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Nothing was off limits as Sen. Rand Paul, MD, (R-KY) put the Affordable Care Act (ACA), the International Classification of Diseases (ICD)-10, and the U.S. government on blast for creating a gigantic headache for American patients and physicians alike.
Boston-Nothing was off limits as Sen. Rand Paul, MD, (R-KY) put the Affordable Care Act (ACA), the International Classification of Diseases (ICD)-10, and the U.S. government on blast for creating a gigantic headache for American patients and physicians alike.
“It’s good to be back around the sane,” Dr. Paul joked to a packed room during the American Society of Cataract/Refractive Surgery and American Society of Ophthalmic Administrators government relations session Friday night.
In addition to likening the ACA to the Kardashian family because “neither of them work,” Dr. Paul accused the U.S. government of being completely in the dark when it comes to knowing how to manage healthcare.
“We’ve turned our healthcare (over) to people I don’t think know the difference between a cataract and a Cadillac,” he said.
Proof, Dr. Paul said, can be seen in the ICD-10 implementation. He named several new codes, such as suicide by jellyfish, intentional injury from frog venom-frogs do not have venom, he noted-and initial encounter with affixation, as examples that prove the new coding system not only is too complicated, but also was created by people who clearly have no medical knowledge.
“Are we going to have a code for reincarnation (too)?” he asked sarcastically. “Somehow, people think if there’s more paperwork, (we’ll be healthier).”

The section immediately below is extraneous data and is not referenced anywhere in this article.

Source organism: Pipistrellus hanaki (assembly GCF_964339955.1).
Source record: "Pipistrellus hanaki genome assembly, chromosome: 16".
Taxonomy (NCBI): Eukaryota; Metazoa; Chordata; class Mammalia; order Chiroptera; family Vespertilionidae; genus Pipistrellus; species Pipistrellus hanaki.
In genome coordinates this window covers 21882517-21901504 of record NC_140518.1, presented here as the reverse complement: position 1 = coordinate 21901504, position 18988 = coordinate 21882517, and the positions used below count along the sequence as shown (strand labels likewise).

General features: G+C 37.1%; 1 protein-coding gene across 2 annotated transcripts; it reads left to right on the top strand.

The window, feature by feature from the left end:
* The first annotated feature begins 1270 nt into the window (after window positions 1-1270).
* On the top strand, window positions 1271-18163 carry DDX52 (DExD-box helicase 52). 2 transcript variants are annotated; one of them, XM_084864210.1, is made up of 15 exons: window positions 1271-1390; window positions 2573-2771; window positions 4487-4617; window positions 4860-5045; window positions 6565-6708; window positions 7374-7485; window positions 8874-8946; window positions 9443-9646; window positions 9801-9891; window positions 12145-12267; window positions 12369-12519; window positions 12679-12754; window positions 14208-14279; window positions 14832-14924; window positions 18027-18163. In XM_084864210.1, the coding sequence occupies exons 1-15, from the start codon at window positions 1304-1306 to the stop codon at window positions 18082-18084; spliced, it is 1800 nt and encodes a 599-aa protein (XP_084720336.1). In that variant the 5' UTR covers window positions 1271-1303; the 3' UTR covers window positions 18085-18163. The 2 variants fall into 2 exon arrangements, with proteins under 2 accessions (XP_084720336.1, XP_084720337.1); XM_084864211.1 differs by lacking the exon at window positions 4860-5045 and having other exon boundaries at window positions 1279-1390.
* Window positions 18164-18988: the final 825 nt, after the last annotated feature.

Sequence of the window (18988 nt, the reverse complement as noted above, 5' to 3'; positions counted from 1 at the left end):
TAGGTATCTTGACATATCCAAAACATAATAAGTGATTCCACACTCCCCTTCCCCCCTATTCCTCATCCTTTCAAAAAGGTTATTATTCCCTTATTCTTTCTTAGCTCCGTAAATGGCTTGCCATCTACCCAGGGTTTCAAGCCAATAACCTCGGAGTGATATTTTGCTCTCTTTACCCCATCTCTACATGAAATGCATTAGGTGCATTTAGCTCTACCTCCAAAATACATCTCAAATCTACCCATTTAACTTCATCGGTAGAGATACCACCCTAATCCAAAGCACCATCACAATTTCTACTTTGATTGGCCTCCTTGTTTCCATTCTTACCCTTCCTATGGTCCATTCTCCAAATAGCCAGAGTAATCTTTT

Furthermore, Dr. Paul stressed there is too much government intervention where it does not belong, and said U.S. politicians have been arrogant because they believe they can handle healthcare.
“We entrusted the government, we think it’ll be better because the government is in charge,” he said. “(But) it’s not their money, . . . the rest of us will drown and pay for (their mistakes).”
Politicians are afraid of doing what is right, what actually needs to be done, Dr. Paul said.
“(They’re) afraid of their own shadows,” he said. “Instead of being honest, we play games and not fix the problem.”
All hope is not lost, however, as there are ways to fix the problems caused by the ACA and ICD-10, Dr. Paul stressed. But, he said, the only way to reach those solutions is for the government to stop playing games, be honest about the problems, and have “compassion for helping our fellow man.”
For more articles in this issue of Ophthalmology Times’ Conference Brief, click here.